It is this aspect of creationism that I am increasingly drawn to. Despite the fact I became a creationist based on scientific considerations, I now think that the biblical considerations are of greater importance. The effects of the Fall, the nature of man before the Fall, the appeal to Jesus as the second Adam, the association of sin with death; these all considerably affect how one interprets Scripture. They also argue strongly for the YEC interpretation of Genesis. Hermaneutics that attempt to marry Darwin to Genesis (either while maintaining inerrancy, or denying it) have led to major interpretative errors that are highly detrimental to Christianity. A greater understanding of these issues and how your ideas on Genesis affect exegesis is imperative to the creationist, and indeed all Christians; even if your knowledge of the science is a little lacking.
Understanding creationism from a scientific perspective
While useful, this depends on: the importance of the issue to you; the time you have to study; and, to a degree, your ability with science.

Several broad issues are useful for you to gain a thorough grasp on
  • The distinction between operational and historical science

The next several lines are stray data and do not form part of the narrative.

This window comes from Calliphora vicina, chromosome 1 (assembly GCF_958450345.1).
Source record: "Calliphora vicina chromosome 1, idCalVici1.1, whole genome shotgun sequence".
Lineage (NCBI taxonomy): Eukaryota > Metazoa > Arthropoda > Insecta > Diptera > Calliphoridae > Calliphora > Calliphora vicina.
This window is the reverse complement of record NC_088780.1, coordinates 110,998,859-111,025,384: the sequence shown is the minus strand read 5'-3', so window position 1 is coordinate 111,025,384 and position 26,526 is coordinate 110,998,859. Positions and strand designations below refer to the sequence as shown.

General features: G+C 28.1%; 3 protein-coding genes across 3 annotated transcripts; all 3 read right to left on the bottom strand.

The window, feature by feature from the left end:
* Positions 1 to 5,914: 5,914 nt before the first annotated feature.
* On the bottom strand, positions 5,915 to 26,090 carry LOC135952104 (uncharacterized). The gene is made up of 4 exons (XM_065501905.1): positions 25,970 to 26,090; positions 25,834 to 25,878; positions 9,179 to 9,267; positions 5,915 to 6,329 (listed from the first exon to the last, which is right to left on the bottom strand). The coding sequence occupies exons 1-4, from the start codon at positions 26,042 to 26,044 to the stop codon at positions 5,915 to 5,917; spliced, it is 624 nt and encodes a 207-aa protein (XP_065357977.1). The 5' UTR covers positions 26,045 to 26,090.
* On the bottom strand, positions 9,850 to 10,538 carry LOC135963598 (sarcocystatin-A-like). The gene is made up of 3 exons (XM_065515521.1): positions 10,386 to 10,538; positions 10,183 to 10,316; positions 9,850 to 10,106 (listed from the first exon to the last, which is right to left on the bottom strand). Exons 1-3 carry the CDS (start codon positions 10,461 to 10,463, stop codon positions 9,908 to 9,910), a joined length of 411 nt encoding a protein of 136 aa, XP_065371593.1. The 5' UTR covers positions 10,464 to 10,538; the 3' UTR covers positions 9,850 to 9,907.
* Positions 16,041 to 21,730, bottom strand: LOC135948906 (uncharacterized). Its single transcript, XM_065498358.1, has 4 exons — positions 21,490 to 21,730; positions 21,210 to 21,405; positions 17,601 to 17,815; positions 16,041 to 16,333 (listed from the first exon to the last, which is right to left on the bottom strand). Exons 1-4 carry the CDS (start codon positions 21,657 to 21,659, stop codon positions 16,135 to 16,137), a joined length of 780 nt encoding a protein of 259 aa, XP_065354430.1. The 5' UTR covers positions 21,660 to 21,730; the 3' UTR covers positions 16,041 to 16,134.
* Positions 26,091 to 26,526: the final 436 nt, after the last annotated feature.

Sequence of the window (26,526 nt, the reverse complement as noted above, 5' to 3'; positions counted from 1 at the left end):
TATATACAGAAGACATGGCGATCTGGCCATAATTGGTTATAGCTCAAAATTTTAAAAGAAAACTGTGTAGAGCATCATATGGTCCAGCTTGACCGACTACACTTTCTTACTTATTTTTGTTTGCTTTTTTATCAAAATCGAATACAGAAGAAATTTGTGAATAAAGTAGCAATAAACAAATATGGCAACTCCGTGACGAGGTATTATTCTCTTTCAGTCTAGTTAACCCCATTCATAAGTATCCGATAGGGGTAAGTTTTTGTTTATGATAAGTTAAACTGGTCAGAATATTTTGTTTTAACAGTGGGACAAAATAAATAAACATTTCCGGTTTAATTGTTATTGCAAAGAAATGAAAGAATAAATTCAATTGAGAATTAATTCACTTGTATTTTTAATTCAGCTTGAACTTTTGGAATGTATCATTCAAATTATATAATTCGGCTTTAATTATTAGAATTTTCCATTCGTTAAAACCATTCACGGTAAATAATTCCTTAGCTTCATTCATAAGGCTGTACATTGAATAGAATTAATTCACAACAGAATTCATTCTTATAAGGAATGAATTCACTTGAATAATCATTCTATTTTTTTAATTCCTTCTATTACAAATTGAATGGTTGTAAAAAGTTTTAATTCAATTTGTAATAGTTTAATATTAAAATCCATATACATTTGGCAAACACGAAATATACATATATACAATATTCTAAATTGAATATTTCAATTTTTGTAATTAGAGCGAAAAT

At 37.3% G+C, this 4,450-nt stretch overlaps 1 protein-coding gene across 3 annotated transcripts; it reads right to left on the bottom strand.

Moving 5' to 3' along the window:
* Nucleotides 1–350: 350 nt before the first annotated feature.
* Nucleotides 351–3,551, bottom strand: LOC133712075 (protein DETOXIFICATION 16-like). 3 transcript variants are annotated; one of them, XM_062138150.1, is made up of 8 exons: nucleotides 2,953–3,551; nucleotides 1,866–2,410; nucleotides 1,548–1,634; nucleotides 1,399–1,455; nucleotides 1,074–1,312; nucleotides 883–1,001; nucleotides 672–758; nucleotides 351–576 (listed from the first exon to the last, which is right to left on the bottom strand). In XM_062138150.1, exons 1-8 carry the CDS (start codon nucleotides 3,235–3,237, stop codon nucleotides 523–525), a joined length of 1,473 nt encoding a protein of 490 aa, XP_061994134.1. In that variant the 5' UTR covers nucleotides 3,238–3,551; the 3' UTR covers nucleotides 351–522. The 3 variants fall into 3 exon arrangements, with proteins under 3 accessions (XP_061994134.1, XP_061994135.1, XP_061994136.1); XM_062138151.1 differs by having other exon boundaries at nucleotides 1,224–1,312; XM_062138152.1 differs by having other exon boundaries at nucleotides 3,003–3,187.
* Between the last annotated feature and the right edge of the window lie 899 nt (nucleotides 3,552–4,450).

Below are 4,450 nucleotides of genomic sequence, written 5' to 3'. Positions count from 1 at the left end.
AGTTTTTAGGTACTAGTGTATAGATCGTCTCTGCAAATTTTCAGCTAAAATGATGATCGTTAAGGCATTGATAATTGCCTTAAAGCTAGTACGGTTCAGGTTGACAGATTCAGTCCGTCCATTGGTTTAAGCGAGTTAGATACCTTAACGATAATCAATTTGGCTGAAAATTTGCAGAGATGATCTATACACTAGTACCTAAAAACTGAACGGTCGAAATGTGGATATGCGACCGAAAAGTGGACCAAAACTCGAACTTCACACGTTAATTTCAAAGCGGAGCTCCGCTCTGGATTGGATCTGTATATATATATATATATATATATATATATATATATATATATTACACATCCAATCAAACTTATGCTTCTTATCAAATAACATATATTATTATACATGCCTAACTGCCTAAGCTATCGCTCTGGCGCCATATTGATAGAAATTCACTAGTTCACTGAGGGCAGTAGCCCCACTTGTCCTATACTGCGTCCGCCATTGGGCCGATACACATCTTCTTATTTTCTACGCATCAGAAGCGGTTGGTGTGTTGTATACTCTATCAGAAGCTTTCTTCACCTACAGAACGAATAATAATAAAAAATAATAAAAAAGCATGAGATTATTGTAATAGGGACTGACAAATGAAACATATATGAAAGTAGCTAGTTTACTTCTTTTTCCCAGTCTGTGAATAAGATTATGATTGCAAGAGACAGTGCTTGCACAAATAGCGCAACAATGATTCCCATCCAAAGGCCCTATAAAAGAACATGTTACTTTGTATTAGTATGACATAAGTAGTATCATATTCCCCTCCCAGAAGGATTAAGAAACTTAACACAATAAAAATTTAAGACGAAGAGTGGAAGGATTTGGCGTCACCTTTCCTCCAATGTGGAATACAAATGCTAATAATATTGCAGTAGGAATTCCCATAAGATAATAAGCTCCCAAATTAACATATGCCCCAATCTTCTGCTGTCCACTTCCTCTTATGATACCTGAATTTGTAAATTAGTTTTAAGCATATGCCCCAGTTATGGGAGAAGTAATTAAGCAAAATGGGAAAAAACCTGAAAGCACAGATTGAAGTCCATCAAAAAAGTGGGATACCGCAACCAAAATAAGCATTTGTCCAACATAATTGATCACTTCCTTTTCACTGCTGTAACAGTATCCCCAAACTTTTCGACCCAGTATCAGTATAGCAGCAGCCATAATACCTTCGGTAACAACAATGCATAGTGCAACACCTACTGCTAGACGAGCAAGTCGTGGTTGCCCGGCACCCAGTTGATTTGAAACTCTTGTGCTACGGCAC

• Distinguishing between data and interpretation
  • Awareness of incomplete scientific knowledge
  • The importance of differential weighting of facts and beliefs
  • Awareness that the same data can be interpreted by different paradigms
  • Understanding the nature of information, and how it differs from matter
Having a good understanding of what is meant by all these statements will make an enormous difference to your approach to understanding scientific creationism.
Appreciating how one's worldview affects one's interpretive framework
It is immensely helpful when you can see the how and why people view an issue the way they do. This includes having a clear perspective on your own presuppositions. It allows you to know what is primary. It allows you to see at what points your opponent disagrees with you.

More importantly it shapes how you interpret new data, especially data that is interwoven with theory that you dispute. You can sieve out the observations and interpret them in light or your own framework. Such observations can challenge your framework, but they do so by the nature of what was observed, not because neutral observations were bundled in an anti-biblical package.
Dealing with theistic evolutionists
I think you need to consider what approach should be taken with each person. There is little doubt of my position by many in the church who know me well, even if I have not talked about creationism with them. Though I have had some conversations with a variety of people when it comes up.